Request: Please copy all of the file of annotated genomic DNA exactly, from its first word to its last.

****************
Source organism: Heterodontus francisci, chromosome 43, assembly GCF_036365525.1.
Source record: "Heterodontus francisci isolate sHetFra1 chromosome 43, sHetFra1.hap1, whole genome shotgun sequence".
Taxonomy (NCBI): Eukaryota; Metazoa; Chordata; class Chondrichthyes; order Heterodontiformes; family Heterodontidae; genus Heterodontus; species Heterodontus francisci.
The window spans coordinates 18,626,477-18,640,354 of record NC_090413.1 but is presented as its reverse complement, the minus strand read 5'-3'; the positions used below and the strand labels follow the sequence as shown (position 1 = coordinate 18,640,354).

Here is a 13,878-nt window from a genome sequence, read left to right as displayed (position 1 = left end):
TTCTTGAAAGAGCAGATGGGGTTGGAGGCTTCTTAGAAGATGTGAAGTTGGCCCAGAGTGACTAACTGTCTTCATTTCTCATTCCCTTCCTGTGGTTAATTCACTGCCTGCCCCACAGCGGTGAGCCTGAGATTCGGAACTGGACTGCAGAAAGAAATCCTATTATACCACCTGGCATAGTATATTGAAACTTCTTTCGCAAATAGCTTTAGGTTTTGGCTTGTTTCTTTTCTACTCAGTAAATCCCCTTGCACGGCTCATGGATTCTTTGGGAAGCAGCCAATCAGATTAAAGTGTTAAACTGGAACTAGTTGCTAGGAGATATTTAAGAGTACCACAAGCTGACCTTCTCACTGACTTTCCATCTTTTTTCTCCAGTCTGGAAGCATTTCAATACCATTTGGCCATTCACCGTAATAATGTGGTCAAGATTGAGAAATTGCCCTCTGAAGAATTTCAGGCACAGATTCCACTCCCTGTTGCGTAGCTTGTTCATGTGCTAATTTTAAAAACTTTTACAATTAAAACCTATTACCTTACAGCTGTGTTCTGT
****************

Source organism: Heterodontus francisci, chromosome 43, assembly GCF_036365525.1.
Source record: "Heterodontus francisci isolate sHetFra1 chromosome 43, sHetFra1.hap1, whole genome shotgun sequence".
Taxonomy (NCBI): Eukaryota; Metazoa; Chordata; class Chondrichthyes; order Heterodontiformes; family Heterodontidae; genus Heterodontus; species Heterodontus francisci.
The window spans coordinates 18,626,477-18,640,354 of record NC_090413.1 but is presented as its reverse complement, the minus strand read 5'-3'; the positions used below and the strand labels follow the sequence as shown (position 1 = coordinate 18,640,354).

Here is a 13,878-nt window from a genome sequence, read left to right as displayed (position 1 = left end):
TTCTTGAAAGAGCAGATGGGGTTGGAGGCTTCTTAGAAGATGTGAAGTTGGCCCAGAGTGACTAACTGTCTTCATTTCTCATTCCCTTCCTGTGGTTAATTCACTGCCTGCCCCACAGCGGTGAGCCTGAGATTCGGAACTGGACTGCAGAAAGAAATCCTATTATACCACCTGGCATAGTATATTGAAACTTCTTTCGCAAATAGCTTTAGGTTTTGGCTTGTTTCTTTTCTACTCAGTAAATCCCCTTGCACGGCTCATGGATTCTTTGGGAAGCAGCCAATCAGATTAAAGTGTTAAACTGGAACTAGTTGCTAGGAGATATTTAAGAGTACCACAAGCTGACCTTCTCACTGACTTTCCATCTTTTTTCTCCAGTCTGGAAGCATTTCAATACCATTTGGCCATTCACCGTAATAATGTGGTCAAGATTGAGAAATTGCCCTCTGAAGAATTTCAGGCACAGATTCCACTCCCTGTTGCGTAGCTTGTTCATGTGCTAATTTTAAAAACTTTTACAATTAAAACCTATTACCTTACAGCTGTGTTCTGT